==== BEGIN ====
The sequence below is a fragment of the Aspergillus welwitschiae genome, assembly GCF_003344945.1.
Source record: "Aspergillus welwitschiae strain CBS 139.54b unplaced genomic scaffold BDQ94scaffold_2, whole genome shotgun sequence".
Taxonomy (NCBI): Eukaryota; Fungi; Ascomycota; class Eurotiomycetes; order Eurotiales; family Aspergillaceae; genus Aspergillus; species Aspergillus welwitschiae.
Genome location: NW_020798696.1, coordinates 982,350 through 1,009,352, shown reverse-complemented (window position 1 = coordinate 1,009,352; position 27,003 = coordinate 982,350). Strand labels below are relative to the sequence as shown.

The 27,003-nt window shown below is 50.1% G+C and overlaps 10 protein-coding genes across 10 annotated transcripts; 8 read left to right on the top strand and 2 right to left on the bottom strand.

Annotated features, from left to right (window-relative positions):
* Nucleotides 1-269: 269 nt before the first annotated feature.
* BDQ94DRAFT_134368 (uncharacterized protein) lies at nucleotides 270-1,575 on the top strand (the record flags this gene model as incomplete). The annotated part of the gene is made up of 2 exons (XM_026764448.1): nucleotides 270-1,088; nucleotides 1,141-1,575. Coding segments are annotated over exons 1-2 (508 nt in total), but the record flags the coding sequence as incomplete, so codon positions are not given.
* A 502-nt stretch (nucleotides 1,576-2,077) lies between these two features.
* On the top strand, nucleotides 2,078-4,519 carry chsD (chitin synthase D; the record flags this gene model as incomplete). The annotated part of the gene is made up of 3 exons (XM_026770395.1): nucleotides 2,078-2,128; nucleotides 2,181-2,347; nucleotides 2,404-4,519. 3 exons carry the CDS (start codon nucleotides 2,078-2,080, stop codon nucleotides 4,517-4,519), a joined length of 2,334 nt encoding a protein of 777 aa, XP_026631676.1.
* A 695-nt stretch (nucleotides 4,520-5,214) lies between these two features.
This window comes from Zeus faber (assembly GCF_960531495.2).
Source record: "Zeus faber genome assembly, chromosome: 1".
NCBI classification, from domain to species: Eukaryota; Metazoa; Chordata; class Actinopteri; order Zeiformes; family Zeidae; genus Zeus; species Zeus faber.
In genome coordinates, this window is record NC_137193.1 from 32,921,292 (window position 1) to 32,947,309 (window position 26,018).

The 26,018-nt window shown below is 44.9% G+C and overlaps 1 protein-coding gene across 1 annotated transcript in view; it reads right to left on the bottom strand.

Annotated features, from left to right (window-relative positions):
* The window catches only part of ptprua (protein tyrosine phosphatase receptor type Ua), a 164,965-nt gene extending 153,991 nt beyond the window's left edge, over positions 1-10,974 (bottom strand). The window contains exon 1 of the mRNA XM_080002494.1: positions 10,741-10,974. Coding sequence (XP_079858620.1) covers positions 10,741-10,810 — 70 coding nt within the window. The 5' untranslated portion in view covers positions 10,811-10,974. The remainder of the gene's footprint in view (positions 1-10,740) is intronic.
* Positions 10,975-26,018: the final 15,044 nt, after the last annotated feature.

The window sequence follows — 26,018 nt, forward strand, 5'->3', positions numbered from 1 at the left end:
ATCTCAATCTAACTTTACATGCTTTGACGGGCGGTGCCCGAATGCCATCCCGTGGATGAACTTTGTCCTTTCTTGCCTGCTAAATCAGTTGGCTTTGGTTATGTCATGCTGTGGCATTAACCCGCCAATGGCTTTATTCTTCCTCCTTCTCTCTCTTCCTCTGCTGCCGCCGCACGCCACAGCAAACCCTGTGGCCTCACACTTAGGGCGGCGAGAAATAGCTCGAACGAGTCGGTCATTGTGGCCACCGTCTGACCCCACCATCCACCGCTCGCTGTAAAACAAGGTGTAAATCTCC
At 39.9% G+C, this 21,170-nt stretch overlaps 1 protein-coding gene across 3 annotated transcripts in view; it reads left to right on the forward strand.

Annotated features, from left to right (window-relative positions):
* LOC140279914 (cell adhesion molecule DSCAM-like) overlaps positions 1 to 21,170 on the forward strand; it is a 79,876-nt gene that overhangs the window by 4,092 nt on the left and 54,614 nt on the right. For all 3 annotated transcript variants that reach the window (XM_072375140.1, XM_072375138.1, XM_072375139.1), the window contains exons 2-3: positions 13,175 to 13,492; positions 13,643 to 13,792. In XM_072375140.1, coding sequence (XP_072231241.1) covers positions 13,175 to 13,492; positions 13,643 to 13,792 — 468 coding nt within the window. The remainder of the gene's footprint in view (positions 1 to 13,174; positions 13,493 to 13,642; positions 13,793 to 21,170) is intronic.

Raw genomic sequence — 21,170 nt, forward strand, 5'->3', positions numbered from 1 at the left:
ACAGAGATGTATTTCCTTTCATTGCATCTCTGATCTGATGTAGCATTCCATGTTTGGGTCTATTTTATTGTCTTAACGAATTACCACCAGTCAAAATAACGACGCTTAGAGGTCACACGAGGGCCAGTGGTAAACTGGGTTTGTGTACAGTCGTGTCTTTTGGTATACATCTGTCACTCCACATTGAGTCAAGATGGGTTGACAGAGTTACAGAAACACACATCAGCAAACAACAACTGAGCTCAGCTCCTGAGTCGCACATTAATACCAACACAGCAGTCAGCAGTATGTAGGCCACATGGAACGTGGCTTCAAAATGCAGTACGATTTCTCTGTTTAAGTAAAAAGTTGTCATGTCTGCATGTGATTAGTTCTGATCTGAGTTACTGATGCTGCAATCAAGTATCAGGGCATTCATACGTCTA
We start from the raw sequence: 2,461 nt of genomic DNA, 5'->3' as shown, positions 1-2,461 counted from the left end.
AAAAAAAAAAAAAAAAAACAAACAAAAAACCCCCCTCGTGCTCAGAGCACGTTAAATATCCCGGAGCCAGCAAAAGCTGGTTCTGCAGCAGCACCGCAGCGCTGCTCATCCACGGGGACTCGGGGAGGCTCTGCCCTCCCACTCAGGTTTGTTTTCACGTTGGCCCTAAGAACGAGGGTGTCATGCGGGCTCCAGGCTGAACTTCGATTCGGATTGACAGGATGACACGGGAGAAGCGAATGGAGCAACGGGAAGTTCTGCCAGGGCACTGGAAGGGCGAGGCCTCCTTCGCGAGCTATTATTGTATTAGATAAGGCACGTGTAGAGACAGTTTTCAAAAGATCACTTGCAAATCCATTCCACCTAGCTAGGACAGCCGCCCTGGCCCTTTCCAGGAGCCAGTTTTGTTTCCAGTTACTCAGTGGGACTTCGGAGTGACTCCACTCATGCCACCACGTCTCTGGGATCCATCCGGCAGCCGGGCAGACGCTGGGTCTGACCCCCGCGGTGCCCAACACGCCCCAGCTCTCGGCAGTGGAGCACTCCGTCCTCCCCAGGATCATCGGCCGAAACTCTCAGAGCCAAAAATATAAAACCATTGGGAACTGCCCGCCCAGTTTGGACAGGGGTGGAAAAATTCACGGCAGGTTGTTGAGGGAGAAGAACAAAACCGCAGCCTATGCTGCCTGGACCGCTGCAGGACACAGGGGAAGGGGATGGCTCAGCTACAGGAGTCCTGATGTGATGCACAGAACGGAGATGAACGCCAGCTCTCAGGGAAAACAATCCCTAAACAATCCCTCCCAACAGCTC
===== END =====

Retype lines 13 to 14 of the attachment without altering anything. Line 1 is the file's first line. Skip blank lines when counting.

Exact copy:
Source record: "Zeus faber genome assembly, chromosome: 1".
NCBI classification, from domain to species: Eukaryota; Metazoa; Chordata; class Actinopteri; order Zeiformes; family Zeidae; genus Zeus; species Zeus faber.